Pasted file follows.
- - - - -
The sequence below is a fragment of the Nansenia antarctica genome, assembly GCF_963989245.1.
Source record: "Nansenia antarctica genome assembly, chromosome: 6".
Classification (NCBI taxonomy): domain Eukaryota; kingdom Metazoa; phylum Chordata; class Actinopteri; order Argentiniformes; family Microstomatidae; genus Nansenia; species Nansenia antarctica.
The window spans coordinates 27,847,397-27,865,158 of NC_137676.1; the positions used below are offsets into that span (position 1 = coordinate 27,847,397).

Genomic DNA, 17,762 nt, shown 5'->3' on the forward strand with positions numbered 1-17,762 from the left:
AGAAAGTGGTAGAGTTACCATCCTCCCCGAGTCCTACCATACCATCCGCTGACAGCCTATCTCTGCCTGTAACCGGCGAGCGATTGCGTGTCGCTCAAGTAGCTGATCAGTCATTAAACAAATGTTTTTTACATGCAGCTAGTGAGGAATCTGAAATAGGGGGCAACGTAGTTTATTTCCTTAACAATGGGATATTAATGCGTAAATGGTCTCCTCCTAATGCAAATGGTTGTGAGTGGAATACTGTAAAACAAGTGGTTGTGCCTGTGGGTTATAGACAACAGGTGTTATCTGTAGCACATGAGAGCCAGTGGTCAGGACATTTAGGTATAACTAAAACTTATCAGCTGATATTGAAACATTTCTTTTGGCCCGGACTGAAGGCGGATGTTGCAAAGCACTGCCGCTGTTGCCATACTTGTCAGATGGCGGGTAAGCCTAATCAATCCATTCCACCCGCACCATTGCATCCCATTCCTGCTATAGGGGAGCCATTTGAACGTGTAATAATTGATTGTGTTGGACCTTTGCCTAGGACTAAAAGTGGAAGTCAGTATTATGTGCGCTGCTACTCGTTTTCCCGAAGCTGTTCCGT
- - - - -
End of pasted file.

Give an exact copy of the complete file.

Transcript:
The sequence below is a fragment of the Nansenia antarctica genome, assembly GCF_963989245.1.
Source record: "Nansenia antarctica genome assembly, chromosome: 6".
Classification (NCBI taxonomy): domain Eukaryota; kingdom Metazoa; phylum Chordata; class Actinopteri; order Argentiniformes; family Microstomatidae; genus Nansenia; species Nansenia antarctica.
The window spans coordinates 27,847,397-27,865,158 of NC_137676.1; the positions used below are offsets into that span (position 1 = coordinate 27,847,397).

Genomic DNA, 17,762 nt, shown 5'->3' on the forward strand with positions numbered 1-17,762 from the left:
AGAAAGTGGTAGAGTTACCATCCTCCCCGAGTCCTACCATACCATCCGCTGACAGCCTATCTCTGCCTGTAACCGGCGAGCGATTGCGTGTCGCTCAAGTAGCTGATCAGTCATTAAACAAATGTTTTTTACATGCAGCTAGTGAGGAATCTGAAATAGGGGGCAACGTAGTTTATTTCCTTAACAATGGGATATTAATGCGTAAATGGTCTCCTCCTAATGCAAATGGTTGTGAGTGGAATACTGTAAAACAAGTGGTTGTGCCTGTGGGTTATAGACAACAGGTGTTATCTGTAGCACATGAGAGCCAGTGGTCAGGACATTTAGGTATAACTAAAACTTATCAGCTGATATTGAAACATTTCTTTTGGCCCGGACTGAAGGCGGATGTTGCAAAGCACTGCCGCTGTTGCCATACTTGTCAGATGGCGGGTAAGCCTAATCAATCCATTCCACCCGCACCATTGCATCCCATTCCTGCTATAGGGGAGCCATTTGAACGTGTAATAATTGATTGTGTTGGACCTTTGCCTAGGACTAAAAGTGGAAGTCAGTATTATGTGCGCTGCTACTCGTTTTCCCGAAGCTGTTCCGT